THERE have been many changes to the way people with learning disabilities are perceived and cared for over the years.

In the 19th century, it wasn't uncommon to be admitted to a lunatic asylum or prison. However, as times moved on, terminology has changed and the majority of people now live in the community, with support.

A group of Cumbrian nurses are using the NHS anniversary to look back at their time working at Dovenby Hall - a mansion which was converted into a hospital for those with learning disabilities.

The site, near Cockermouth, is now home to the M-Sport World Rally base. However it was a hospital for over 60 years, opening 1930.

Among those to train there were Peter Fairlamb, Mark Wood and Shaun Cavanagh, who together have almost 80 years experience.

They have now shared their memories to coincide with NHS 70.

Mark lived in the local area and did think about joining the fire brigade, but had a change of heart and instead became a nurse.

“The training school was in Dovenby Hall. We learned hands on from great role models, providing clinical and holistic care for both male and female residents," he said.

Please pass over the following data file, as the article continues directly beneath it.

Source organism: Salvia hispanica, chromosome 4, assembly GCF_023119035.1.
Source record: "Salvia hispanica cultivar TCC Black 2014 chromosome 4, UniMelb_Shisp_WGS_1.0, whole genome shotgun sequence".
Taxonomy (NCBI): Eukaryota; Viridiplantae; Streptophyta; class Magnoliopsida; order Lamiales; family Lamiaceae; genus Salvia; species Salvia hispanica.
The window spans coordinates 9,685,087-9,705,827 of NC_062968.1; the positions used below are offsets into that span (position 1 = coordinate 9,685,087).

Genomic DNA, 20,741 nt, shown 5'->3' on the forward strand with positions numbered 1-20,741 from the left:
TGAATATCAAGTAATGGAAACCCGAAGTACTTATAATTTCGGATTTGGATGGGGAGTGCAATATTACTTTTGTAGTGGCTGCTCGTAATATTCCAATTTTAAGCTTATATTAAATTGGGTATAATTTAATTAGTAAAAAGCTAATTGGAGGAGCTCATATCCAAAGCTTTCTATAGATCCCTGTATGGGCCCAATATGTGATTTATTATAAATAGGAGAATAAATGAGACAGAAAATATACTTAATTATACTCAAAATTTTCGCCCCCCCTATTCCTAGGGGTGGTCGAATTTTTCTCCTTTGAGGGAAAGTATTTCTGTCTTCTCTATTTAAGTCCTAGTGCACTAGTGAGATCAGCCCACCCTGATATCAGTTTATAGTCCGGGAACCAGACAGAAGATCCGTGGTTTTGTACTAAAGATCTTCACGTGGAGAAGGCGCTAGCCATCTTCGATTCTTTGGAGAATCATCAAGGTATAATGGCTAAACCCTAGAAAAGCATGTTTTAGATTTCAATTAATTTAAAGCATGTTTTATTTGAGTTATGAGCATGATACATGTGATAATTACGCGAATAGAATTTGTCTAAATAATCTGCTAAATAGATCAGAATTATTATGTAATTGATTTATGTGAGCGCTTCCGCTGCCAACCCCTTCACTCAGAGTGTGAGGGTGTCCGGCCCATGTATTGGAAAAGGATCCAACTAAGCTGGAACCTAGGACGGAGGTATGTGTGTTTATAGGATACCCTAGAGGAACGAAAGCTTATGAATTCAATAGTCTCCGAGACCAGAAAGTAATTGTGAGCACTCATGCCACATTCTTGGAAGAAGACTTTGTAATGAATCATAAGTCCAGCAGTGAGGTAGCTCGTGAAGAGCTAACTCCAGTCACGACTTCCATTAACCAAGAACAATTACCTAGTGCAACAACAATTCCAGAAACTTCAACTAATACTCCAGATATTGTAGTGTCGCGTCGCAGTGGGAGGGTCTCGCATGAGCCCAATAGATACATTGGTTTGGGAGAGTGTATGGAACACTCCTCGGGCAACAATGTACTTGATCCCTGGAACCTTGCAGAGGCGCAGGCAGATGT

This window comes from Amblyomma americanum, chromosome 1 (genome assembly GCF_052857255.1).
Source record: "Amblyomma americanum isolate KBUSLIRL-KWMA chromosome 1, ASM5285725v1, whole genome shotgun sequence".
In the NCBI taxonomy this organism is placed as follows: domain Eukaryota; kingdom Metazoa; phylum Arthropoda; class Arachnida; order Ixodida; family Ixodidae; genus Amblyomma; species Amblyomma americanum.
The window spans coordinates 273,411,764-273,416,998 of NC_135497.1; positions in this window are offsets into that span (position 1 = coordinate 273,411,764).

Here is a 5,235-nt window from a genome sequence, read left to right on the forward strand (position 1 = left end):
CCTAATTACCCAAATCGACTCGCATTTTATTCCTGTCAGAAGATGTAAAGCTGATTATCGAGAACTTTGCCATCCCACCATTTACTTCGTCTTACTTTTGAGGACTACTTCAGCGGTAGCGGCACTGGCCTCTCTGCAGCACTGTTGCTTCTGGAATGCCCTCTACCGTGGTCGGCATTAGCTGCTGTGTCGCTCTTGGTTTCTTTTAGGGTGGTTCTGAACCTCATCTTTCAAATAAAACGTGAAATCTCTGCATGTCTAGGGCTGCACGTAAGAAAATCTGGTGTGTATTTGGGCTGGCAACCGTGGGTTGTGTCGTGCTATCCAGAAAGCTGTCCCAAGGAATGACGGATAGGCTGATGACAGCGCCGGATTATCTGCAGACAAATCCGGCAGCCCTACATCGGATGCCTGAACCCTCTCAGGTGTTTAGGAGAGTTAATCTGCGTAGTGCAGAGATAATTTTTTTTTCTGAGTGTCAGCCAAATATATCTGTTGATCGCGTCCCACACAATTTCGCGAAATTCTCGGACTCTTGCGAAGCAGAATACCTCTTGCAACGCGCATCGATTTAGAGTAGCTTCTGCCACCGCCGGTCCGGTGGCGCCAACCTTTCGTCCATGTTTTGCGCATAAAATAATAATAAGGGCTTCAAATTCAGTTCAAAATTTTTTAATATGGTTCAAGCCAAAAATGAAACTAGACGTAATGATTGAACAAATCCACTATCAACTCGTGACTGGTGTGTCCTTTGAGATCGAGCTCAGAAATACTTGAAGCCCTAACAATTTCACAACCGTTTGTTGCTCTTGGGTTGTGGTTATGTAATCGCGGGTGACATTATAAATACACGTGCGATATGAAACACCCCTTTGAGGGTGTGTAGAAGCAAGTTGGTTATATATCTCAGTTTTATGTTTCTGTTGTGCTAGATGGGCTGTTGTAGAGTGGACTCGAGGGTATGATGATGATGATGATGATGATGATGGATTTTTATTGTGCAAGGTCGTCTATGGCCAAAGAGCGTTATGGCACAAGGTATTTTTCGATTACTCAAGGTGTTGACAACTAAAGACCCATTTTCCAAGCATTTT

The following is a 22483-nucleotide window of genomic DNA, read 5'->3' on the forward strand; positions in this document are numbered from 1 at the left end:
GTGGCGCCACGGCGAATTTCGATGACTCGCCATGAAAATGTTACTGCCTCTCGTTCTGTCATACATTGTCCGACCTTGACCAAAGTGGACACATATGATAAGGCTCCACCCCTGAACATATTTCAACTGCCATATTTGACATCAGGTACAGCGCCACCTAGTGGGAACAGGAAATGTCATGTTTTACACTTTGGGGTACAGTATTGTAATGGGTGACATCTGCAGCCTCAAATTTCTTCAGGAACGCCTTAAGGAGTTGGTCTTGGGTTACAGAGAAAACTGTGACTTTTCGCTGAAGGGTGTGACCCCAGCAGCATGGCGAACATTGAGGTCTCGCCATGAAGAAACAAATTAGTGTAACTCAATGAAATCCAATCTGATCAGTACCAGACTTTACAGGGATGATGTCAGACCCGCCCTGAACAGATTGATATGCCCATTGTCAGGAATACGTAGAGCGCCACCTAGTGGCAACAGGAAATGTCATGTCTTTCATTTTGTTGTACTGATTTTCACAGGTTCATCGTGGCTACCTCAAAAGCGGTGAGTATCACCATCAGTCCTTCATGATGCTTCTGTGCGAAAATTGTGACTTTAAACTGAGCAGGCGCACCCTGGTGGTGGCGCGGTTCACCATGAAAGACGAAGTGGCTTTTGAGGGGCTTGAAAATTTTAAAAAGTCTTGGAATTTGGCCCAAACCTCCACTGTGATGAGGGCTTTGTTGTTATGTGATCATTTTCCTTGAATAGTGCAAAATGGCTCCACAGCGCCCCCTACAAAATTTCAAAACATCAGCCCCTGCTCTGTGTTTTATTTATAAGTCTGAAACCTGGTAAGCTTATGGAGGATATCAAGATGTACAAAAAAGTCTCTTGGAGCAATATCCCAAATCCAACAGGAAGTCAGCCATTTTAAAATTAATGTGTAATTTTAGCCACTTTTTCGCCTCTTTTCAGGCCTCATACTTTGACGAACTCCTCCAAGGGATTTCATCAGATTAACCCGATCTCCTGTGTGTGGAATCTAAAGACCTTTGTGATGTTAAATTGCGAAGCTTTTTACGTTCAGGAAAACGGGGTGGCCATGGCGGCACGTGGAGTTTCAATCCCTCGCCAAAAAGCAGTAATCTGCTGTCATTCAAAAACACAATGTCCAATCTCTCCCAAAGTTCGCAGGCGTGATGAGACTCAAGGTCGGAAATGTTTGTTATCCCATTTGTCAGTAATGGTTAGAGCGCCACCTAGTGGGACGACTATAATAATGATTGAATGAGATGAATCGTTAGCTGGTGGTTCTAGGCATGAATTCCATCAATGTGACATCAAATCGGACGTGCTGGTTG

"I completed my training and remained at Dovenby until it was closed in 1996. I moved out with last residents, who were transferred to places provided by the private sector.

"The future was unknown at this stage as the older residents had lived in Dovenby all their lives. We had never seen bed closures on this scale; there was approximately 260 residents at this time.

"The most challenging patients were left to last and we were notified by letter where they would be moving to. Things are very different now but I loved every minute of it."

Peter said his introduction to those with learning disabilities was initially as a volunteer, but it soon became a career.

"I was working for BT and decided I wanted to do something more fulfilling. I came to Cumbria in the 1990s and my first impression of Dovenby Hall was that it wasn't for me," he said.

"I met with the staff and got on well with everyone, and realised they made so much difference to people’s lives with limited resources. Staff were providing really good care, often in a difficult set of circumstances. In 1990, community care was the direction of travel and I left Dovenby, worked in other areas, then came back to Cumbria."

A book about the history of Dovenby Hall, called Dovenby Days, was published by a group of retired nurses in 2012.